Investors remain wary of volatility, says GSAM’s Farrell

Aidan Farrell, lead portfolio manager of the International Small Cap Equity strategy GSAM, looks at the opportunities and the risks ahead for the sector.

We’ve come through a period of historic volatility over the last five years, and as we look into the second half of 2013 and beyond, we are, as always, pondering the opportunities and risks that lie ahead. In today’s environment, many investors are scouring global markets for sources of growth and return, both scarce factors as the world gradually recovers from the financial crisis. Despite uneasy sentiment, the equity markets have been strong over the last few years, albeit not an even pace around the world or across the market cap spectrum. The US market has been particularly strong for returns and flows, reflective of its relative economic strength. However, investors remain wary of perceived areas of volatility, including more cyclical asset classes. The global small cap universe, with its growth potential and associated volatility, appears to sit at the nexus of today’s struggle for returns in the context of risk.

In reality, since mid-2007, small caps have fared no worse, and in some regions better, than large caps during one of the most volatile periods for global equity markets in decades. For the six-year period from 30-June-2007 to 30-June-2013, global small caps posted an annualized return of 2.4% with annualized volatility of 22.7%; global large caps returned 0.3% with 20.0% volatility over the same time period . If we take a wider view than the crisis and post-crisis era and examine long-term risk-adjusted returns, the outcome is even more pronounced; global small caps have had significantly stronger returns and risk-adjusted returns than large cap peers.

While historically strong risk-adjusted returns are one of the reasons many investors are attracted to global small caps, the inefficiency of this asset class relative to large caps creates even greater opportunity. The inefficiency begins with the sheer breadth of the universe. The global small cap universe is comprised of over 6000 stocks, with approximately two-thirds of those companies located outside the US . The vast reach of this universe, replete with dozens of niche subsectors, has also led to more sparse research coverage. For example, by some estimates, international large cap companies are on average covered by more than double the number of research analysts than international small cap companies . The structure of the universe and its coverage create inherent inefficiency, and the nature of small cap returns also makes for a favorable stock-picking environment. Compared to large cap returns, small cap performance tends to be driven more by stock-specific risk than macro factors or market risk, a point made all the more resonant as macro headlines continue to sway global markets on a daily basis. The chart below highlights this finding, with stock-specific factors driving approximately 80% of the small cap return profile versus roughly 65-70% for large cap returns (shown as percentage of cross-sectional volatility of returns from stock-specific factors).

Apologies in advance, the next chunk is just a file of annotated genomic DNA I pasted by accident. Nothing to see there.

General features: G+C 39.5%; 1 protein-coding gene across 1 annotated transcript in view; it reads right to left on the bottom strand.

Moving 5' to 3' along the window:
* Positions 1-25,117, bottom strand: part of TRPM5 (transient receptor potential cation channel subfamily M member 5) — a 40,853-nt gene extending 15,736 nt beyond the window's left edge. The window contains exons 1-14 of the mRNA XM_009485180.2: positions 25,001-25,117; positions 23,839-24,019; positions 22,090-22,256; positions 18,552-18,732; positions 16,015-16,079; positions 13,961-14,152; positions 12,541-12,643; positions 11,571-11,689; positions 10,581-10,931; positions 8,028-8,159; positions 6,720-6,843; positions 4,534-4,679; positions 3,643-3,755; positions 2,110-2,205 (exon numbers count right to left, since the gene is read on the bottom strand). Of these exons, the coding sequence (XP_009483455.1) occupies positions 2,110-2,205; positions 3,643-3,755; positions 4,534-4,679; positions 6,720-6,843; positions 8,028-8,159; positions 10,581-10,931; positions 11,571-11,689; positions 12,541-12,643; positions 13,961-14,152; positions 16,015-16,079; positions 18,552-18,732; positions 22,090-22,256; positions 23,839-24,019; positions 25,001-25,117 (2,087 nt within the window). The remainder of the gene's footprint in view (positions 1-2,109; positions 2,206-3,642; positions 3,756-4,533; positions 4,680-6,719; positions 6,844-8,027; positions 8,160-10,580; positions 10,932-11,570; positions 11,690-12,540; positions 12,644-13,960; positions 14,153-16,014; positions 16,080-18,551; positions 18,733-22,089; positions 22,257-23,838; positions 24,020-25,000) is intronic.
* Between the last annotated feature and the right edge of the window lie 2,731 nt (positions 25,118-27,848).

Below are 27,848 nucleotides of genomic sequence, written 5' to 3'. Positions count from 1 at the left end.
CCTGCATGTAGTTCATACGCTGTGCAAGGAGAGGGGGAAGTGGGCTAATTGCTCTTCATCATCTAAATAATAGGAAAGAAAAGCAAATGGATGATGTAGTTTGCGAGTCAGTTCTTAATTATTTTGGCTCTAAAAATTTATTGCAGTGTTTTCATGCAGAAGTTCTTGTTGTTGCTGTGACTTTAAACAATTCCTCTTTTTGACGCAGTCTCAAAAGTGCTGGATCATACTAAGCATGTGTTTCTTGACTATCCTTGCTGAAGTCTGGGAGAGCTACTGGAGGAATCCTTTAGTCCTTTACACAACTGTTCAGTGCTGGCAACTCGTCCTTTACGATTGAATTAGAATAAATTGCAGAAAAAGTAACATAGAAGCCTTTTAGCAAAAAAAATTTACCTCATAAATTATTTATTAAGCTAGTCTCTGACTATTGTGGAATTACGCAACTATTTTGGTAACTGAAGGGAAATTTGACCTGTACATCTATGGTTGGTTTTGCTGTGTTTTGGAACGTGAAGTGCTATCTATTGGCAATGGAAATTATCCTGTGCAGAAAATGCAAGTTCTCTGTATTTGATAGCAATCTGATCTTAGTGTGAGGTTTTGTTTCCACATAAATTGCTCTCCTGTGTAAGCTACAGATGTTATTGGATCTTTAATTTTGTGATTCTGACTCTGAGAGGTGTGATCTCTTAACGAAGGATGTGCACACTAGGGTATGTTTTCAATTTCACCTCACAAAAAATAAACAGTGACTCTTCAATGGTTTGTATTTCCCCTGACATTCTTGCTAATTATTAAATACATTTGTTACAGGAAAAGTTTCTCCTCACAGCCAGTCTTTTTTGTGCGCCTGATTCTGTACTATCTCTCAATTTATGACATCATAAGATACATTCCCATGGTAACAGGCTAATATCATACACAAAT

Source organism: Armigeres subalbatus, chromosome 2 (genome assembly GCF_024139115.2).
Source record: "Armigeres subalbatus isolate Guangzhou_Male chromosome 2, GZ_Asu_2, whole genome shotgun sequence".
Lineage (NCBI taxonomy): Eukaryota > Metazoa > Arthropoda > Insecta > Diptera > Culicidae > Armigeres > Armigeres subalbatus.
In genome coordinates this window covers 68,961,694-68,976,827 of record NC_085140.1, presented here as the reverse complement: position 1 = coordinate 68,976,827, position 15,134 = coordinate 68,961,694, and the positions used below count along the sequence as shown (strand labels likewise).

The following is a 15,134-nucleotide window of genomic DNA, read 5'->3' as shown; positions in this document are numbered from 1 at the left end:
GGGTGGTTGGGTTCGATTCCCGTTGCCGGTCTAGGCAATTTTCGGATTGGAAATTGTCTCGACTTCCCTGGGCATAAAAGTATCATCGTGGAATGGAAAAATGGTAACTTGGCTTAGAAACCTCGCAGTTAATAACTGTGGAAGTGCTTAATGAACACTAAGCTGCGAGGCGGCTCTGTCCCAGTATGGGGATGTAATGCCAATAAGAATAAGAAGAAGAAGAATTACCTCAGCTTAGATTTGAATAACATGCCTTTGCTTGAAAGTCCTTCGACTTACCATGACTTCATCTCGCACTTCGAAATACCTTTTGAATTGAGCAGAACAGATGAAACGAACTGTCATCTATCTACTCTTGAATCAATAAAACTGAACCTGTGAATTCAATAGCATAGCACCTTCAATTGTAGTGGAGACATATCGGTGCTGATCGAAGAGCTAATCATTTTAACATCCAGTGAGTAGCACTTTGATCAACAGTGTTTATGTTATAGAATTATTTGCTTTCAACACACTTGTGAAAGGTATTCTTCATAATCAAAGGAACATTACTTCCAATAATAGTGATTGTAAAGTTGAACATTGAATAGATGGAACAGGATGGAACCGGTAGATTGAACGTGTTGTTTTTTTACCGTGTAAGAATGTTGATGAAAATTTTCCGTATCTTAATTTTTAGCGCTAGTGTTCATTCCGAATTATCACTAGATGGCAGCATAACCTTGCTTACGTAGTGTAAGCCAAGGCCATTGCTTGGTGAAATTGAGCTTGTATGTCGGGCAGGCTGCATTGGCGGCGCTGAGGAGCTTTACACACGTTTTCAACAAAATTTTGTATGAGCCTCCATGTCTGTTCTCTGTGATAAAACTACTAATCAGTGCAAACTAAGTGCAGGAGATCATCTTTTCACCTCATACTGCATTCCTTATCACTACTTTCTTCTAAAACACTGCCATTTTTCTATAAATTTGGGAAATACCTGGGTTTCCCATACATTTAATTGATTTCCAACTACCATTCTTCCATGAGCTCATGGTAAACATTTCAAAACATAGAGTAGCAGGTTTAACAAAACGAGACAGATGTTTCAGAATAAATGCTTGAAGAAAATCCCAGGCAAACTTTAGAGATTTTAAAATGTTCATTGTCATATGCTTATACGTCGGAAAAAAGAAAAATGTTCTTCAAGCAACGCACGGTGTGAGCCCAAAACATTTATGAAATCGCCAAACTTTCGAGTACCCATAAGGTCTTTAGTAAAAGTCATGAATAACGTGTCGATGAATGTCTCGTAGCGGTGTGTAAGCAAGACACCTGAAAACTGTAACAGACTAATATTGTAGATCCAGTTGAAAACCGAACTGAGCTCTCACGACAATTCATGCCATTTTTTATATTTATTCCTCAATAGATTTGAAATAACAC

Ultimately, the combination of a large universe with heightened stock-specific risk and sparse research coverage generates a wider dispersion of results for small caps versus large caps: in other words, a stock-picker’s dream. As depicted in the chart below, the dispersion of five-year trailing earnings growth is wider for global small caps (on the right) than for global large caps (on the left). Assuming they identify businesses near the top of the earnings growth spectrum and/or avoid businesses at the opposite end, global small cap managers can potentially generate significant returns (and can conversely generate significant losses if they get it wrong). The global small cap space is a structurally fertile hunting ground for active managers.

So, how do we assess stock-level opportunity in today’s market? As we search for investment candidates in the context of a more cyclical universe, and against the backdrop of a grudging global recovery, we focus on secular growth. We are looking for businesses that demonstrate structural growth versus their peer group through the cycle, so that, even in a crisis environment, they are still taking market share. We find these kinds of companies across a diverse array of sectors and regions, but they typically exhibit several common traits. Critically, they offer some kind of differentiated product or service that distinguishes their business from peers. Differentiation without “defendability,” however, is not attractive to us. We look for significant barriers to entry, so the advantage of differentiation can drive sustainable future earnings. Because we are looking for secular growth, the businesses we favor will by definition operate in scalable markets. Without the runway for growth, a small cap company, even a good one, will remain a small cap. Lastly, and certainly not least, we test the credibility of management teams by evaluating their track records and meeting with them regularly. In the wrong hands, even a good business model in a growing market can be a poor investment.

We look for the same kinds of qualitative factors in individual businesses across various market environments; the prices we pay for these stocks are, of course, changing constantly. Entry points are important, especially in a more cyclical market, but in our view, there isn’t one specific right time to invest in global small caps. Given the long-term risk/return benefits, the potential for portfolio diversification and the general underweight to small caps held by global investors today, we think this asset class holds significant potential.

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